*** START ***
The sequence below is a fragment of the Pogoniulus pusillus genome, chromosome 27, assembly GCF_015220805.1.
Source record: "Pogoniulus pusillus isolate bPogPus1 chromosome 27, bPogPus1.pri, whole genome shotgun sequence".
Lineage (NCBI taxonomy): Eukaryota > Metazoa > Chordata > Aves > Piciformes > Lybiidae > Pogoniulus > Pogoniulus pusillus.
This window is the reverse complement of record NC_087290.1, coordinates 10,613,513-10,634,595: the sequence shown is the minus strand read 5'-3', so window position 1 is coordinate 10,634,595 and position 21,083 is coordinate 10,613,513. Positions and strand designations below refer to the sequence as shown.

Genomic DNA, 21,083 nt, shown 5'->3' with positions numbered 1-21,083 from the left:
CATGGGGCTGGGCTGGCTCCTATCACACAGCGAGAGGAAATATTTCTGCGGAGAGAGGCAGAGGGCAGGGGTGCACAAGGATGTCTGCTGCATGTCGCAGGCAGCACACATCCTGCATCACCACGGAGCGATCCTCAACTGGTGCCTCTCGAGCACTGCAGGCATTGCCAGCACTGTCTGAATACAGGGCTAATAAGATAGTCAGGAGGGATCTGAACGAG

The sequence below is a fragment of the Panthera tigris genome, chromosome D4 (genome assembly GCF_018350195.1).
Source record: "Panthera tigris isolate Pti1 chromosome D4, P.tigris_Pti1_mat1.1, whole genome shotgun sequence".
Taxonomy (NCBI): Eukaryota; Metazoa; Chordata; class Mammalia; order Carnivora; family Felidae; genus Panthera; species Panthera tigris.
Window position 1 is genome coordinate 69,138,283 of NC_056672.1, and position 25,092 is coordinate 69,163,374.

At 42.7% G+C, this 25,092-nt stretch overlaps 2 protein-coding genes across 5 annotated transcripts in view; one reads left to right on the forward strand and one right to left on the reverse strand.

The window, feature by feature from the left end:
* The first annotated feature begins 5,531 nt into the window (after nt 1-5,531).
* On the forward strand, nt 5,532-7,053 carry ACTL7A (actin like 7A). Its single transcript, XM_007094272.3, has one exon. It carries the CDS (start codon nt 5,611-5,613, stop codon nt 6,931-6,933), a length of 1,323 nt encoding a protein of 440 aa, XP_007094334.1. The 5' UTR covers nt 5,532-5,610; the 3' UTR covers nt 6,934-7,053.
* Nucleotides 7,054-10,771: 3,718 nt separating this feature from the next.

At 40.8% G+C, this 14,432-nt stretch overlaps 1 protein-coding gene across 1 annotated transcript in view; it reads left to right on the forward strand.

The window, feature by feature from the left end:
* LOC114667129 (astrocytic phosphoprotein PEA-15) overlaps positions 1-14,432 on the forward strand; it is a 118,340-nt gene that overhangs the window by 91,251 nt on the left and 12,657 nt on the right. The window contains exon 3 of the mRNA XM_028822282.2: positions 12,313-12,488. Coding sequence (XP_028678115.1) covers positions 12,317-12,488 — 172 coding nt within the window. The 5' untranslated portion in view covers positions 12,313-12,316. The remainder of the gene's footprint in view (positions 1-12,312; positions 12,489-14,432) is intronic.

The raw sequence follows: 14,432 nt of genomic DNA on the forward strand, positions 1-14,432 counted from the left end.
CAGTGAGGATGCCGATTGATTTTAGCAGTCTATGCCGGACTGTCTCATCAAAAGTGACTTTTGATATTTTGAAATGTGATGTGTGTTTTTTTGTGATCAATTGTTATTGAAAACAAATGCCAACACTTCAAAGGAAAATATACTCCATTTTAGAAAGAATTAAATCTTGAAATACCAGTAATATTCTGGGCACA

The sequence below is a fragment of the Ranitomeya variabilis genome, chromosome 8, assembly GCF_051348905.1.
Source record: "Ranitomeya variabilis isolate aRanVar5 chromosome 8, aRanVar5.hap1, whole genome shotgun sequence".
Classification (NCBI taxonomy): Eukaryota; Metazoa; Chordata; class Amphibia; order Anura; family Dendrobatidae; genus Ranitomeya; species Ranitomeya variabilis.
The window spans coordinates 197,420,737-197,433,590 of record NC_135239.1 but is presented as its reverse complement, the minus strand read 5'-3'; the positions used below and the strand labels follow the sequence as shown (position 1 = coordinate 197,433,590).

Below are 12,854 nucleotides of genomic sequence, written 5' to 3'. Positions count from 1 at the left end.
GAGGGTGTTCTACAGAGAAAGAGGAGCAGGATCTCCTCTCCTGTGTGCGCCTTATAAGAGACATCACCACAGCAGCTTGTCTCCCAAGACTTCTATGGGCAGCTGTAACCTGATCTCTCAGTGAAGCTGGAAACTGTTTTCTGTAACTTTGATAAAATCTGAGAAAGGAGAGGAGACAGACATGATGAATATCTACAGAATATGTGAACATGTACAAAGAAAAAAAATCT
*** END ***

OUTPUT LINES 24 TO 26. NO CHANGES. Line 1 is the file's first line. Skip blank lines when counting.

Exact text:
The window spans coordinates 197,420,737-197,433,590 of record NC_135239.1 but is presented as its reverse complement, the minus strand read 5'-3'; the positions used below and the strand labels follow the sequence as shown (position 1 = coordinate 197,433,590).

Below are 12,854 nucleotides of genomic sequence, written 5' to 3'. Positions count from 1 at the left end.
GAGGGTGTTCTACAGAGAAAGAGGAGCAGGATCTCCTCTCCTGTGTGCGCCTTATAAGAGACATCACCACAGCAGCTTGTCTCCCAAGACTTCTATGGGCAGCTGTAACCTGATCTCTCAGTGAAGCTGGAAACTGTTTTCTGTAACTTTGATAAAATCTGAGAAAGGAGAGGAGACAGACATGATGAATATCTACAGAATATGTGAACATGTACAAAGAAAAAAAATCT